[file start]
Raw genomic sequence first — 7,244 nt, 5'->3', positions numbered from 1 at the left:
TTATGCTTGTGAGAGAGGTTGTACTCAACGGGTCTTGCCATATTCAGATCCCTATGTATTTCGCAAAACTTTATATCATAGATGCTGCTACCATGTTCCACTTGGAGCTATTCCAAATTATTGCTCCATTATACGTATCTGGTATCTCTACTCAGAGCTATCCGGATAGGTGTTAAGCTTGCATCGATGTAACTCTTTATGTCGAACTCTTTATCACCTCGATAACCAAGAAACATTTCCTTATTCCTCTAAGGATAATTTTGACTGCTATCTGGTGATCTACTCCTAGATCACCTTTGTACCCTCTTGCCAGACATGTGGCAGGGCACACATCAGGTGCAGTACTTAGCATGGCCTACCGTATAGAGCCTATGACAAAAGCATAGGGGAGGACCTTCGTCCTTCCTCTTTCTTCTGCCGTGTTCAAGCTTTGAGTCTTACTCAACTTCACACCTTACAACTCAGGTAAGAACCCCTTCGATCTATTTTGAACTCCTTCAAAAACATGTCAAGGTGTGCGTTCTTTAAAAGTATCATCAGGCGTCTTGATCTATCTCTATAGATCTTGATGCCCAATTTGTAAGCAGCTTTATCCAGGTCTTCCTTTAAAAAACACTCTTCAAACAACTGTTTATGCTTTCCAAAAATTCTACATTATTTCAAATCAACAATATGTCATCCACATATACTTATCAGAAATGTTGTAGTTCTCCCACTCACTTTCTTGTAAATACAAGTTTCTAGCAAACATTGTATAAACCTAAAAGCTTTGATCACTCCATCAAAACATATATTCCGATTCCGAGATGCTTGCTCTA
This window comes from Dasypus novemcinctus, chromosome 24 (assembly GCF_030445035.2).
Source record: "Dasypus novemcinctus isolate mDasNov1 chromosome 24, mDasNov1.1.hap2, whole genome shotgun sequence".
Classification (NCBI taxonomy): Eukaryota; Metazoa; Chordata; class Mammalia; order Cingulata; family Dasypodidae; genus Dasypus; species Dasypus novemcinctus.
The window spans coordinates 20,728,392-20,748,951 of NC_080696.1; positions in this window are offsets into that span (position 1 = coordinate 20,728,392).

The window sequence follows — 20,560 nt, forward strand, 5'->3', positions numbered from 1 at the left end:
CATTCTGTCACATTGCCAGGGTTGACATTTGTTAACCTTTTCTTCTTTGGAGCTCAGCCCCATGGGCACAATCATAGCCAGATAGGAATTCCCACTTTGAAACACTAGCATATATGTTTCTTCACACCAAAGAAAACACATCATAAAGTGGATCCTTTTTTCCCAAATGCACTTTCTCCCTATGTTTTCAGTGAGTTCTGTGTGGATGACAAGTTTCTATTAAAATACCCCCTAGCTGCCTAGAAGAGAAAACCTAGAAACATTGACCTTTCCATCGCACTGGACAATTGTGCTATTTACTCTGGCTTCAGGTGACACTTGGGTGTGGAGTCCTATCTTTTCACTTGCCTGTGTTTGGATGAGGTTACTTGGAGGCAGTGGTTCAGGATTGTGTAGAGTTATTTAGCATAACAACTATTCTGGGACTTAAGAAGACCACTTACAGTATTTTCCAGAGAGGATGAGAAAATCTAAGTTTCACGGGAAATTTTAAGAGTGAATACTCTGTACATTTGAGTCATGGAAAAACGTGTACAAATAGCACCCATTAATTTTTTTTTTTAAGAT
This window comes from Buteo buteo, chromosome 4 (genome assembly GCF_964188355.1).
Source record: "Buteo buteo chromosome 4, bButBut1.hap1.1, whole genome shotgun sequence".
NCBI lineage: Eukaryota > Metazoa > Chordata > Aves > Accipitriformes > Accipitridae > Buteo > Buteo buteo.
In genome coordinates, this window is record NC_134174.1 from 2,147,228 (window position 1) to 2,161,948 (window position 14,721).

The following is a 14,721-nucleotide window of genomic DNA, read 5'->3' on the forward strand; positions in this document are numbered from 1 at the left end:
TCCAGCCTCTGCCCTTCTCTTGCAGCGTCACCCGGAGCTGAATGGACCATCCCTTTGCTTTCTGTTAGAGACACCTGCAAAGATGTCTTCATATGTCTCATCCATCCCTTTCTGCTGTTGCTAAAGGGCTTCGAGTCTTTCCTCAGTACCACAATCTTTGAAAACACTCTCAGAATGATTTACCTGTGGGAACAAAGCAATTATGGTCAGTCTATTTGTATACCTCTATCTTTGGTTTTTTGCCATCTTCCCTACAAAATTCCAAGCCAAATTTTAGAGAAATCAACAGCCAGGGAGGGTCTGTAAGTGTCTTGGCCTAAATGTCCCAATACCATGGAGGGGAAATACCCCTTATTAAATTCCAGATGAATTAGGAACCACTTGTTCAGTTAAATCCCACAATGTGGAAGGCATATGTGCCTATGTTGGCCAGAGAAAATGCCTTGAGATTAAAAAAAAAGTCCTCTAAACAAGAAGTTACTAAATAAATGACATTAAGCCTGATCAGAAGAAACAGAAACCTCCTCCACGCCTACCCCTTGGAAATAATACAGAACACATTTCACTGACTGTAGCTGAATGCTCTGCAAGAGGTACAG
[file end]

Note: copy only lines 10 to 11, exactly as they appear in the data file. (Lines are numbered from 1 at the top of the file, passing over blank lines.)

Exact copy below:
Source record: "Buteo buteo chromosome 4, bButBut1.hap1.1, whole genome shotgun sequence".
NCBI lineage: Eukaryota > Metazoa > Chordata > Aves > Accipitriformes > Accipitridae > Buteo > Buteo buteo.